You need to feel comfortable that your candidate can actually do the job you’re hiring them for and what is written on paper isn’t exaggerated. It’s also important for both you and them to be as comfortable as possible so they are open, honest and candid about the job and how they fit with your business.
It helps to use a combination of behavioural and technical questions because past behaviour predicts future behaviour. Behavioural questions that work well include:
- “Tell me about a time when you experienced a difficult customer and what was the outcome?”
- To get a sense of whether your prospective employee aligns with your company’s values, you could consider behavioural questions like – “Can you explain what your personal / working values are?
To understand how skilled the person is for the role, technical or situational questions could include:
- “What is the process you would undertake in reconciling the accounts or something similar / relevant to the position?”
- You could also present a typical situation that occurs and ask the candidate to talk you through how they would respond to the situation.
Remember, open ended questions are quite useful to help the candidate feel comfortable and support a conversation:
- “What did you like most about your last job and why?”
- “What did you like least about your last job and why?”
- “What are you really proud of in your career up to now?”
These do not negate the importance of using traditional questions which Renee and her team use all the time. Questions, like:
- What are the 3 strengths you would bring to this position?
- What frustrates you in your work and how do you overcome these challenges?
These questions can give you insight into a candidate’s self awareness, their ability to analyse their own strengths and weaknesses, and their capacity for learning new things and taking on new challenges.
Lastly, to make sure all candidates are treated equally and fairly, using the same interview questions throughout each interview will ensure you get a balanced view of each individual and how well they could be the right person for the job.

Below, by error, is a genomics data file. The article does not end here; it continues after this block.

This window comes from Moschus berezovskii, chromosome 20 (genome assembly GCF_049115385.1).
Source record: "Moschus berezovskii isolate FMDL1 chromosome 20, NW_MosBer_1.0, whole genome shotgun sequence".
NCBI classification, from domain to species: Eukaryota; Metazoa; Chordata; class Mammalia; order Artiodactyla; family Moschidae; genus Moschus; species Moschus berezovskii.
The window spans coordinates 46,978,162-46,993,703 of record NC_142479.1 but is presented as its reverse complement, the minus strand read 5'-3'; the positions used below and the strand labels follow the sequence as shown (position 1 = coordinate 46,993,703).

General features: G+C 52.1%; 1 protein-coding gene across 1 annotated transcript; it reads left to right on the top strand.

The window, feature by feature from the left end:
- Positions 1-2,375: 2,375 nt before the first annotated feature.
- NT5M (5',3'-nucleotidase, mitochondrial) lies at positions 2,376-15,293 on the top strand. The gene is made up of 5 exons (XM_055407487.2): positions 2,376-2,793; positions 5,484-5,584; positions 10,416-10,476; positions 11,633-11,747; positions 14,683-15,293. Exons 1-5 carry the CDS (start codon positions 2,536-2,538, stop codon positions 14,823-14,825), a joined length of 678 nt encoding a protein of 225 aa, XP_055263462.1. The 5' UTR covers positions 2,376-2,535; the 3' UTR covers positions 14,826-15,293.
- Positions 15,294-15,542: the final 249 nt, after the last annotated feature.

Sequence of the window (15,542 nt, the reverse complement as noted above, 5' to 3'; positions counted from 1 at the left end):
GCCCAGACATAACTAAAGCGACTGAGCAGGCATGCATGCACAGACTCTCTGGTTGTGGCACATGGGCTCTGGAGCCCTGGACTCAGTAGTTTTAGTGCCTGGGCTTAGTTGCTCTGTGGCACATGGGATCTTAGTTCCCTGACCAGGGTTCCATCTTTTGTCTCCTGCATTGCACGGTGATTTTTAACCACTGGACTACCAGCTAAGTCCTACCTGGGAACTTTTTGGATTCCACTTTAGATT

Do the Checks!
Renee believes Reference Checks are still very important although there is much conjecture about them. Her company performs two reference checks for each candidate and finds that the task of checking provides for interesting and truthful insight into a potential employee.
Think about what other types of checks may be required for the position;
- Police clearance?
- Working With Children Clearance?
- A tertiary degree?
Many jobs require certification or licenses so it’s crucial to check these areas to ensure that your favoured candidates are suitably qualified and that their qualifications are genuine. Going through the process of getting rid of someone who isn’t the right fit for your business is exhausting, time consuming and expensive, so ensure that all of your processes are followed and your checks are done to make sure you’re hiring the right person.
Social media checks are also extremely important these days. Doing a LinkedIn, Facebook and general google search of someone’s name is an absolute must! Whilst what people do in their spare time shouldn’t impact the job they perform, it will give great insight into who they are away from work, their personality and the type of people they surround themselves with.
As you can see, preparation is key when you’re about to commence your search for your new team member.
- Consider your advertising options when it comes to finding the right fit for your team
- Don’t be afraid to try new platforms and different avenues of recruitment.
- Make sure you’re prepared with a variety of interview questions for your candidates.
- Don’t dismiss the importance of the reference check.